CFPB Finalizes New Consumer Complaint Policy
The CFPB finalized a policy that will allow consumers who submit complaints to the bureau to share their personal accounts of what occurred in the CFPB’s Consumer Complaint Database.
The bureau started accepting complaints from consumers in July 2011 and established its Consumer Complaint Database in June 2012. Last July, it proposed a policy that would allow consumers to publicly share their individual stories when filing complaints.
On Thursday, the CFPB also said it plans to publish a request for public input on ways the bureau can highlight positive consumer experiences.
At this time, the CFPB accepts complaints from consumers regarding mortgages, credit cards, bank accounts, private student loans, vehicle and other consumer loans, money transfers, debt collection, credit reporting and payday loans. As of March 1, the CFPB said it has handled 558,800 complaints. Among those complaints, mortgages and debt collection were the most frequently mentioned subjects.
“Consumer narratives shed light on the full consumer perspective behind a complaint,” CFPB Director Richard Cordray said. “Narratives humanize the problems consumers face in the marketplace. Today’s policy will serve to empower consumers by helping them make informed decisions and helping track trends in the consumer financial market.”
Under the new finalized policy, consumers can fill in information such as their background, which entity the complaint is against, and when the incident occurred. Consumers will be provided with a text box to describe what occurred, and given the option to attach documents to the complaint. After a complaint is filed, the CFPB will send it to the targeted company for a response and the consumer will receive a unique tracking number for the case.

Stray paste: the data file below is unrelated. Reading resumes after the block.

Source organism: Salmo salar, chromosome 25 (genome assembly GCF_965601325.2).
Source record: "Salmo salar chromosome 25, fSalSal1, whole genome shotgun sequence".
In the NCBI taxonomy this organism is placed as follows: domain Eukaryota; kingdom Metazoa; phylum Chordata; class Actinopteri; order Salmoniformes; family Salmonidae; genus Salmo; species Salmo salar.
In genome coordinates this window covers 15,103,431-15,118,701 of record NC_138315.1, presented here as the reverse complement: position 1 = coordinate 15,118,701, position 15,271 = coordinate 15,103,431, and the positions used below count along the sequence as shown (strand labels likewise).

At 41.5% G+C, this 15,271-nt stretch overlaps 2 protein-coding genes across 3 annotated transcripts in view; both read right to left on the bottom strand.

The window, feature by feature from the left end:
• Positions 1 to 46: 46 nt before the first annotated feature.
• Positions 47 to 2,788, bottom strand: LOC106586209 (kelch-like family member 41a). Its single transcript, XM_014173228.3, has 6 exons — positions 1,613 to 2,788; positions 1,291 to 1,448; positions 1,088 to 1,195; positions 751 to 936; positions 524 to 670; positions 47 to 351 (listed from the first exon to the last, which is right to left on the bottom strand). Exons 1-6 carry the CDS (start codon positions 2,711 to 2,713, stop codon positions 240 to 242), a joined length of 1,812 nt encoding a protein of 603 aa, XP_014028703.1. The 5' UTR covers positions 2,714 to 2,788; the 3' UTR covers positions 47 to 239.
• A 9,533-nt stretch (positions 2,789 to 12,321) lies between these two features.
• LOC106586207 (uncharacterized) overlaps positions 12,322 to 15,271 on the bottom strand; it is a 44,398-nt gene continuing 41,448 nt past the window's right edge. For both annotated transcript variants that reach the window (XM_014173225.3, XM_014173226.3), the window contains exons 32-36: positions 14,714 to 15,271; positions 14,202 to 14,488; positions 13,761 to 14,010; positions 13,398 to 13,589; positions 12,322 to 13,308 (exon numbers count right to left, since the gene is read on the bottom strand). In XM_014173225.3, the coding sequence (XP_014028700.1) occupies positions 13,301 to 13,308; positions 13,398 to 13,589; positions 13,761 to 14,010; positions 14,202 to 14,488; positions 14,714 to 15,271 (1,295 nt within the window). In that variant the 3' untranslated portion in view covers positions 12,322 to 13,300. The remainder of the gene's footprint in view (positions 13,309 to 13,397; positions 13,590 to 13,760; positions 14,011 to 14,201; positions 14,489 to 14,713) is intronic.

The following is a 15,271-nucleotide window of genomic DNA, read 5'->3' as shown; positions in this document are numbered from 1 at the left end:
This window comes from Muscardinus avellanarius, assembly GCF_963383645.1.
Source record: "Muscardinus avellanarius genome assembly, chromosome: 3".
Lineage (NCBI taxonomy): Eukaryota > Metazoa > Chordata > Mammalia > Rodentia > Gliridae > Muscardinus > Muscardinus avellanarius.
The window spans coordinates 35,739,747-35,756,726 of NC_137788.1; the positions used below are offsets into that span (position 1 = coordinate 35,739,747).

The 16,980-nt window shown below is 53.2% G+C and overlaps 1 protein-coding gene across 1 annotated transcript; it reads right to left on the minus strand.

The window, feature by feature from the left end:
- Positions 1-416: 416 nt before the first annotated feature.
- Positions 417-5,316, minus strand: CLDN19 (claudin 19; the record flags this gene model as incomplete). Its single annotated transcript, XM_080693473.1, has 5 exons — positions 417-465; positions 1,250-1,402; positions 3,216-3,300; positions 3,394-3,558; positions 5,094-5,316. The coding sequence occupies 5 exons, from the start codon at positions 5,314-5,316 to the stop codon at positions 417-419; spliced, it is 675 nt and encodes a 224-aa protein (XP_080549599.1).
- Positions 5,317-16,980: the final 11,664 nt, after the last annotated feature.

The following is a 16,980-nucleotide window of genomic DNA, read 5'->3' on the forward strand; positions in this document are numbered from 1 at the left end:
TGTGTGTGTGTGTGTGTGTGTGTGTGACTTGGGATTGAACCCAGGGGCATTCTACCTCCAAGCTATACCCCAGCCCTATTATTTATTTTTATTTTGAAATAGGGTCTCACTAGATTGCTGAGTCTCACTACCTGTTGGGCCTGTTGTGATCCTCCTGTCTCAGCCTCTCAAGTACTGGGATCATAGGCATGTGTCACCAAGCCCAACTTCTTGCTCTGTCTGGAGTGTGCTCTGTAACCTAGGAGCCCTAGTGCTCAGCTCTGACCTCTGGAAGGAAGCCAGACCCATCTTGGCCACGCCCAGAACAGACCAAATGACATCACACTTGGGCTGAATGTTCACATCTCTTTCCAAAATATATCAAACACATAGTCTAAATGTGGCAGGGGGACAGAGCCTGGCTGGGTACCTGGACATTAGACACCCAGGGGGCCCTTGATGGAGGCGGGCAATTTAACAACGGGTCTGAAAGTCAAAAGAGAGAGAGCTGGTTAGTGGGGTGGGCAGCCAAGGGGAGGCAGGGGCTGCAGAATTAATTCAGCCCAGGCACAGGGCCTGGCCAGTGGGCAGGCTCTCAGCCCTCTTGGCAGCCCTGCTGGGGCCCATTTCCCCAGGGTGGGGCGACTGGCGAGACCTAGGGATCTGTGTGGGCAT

The CFPB said the final policy includes safeguards for a fair and transparent process, including giving consumers the option to share their explanation of what happened, removing any personal information from the complaint and not requiring companies to offer a public response. The CFPB will also allow consumers to withdraw approvals to publish the narrative in the Consumer Complaint Database at any time.
NAFCU warned that the CFPB’s complaint new policy could allow inaccurate information to harm the reputation of financial institutions.
“Credit unions already take great care in resolving their members’ complaints directly,” NAFCU Director of Regulatory Affairs Alicia Nealon said. “NAFCU, however, is concerned that this new policy may allow unsubstantiated information into the complaint resolution process. We believe such incomplete and unsubstantiated information will not only create an inaccurate picture of an institution, but it will also make the complaint process more complicated and confusing for consumers and institutions.”
Last year, Luke Martone, CUNA senior assistant general counsel, said the original proposal could put financial institutions at risk of suffering severe reputational harm.
"We have great concern that various privacy laws, including the Gramm-Leach-Bliley Act, and other existing privacy protections could effectively prohibit financial institutions from responding to a narrative complaint, at least with any degree of detail," he wrote in a letter. "Essentially, the institution will be prohibited from effectively addressing the complaint in its response due to consumer privacy protections."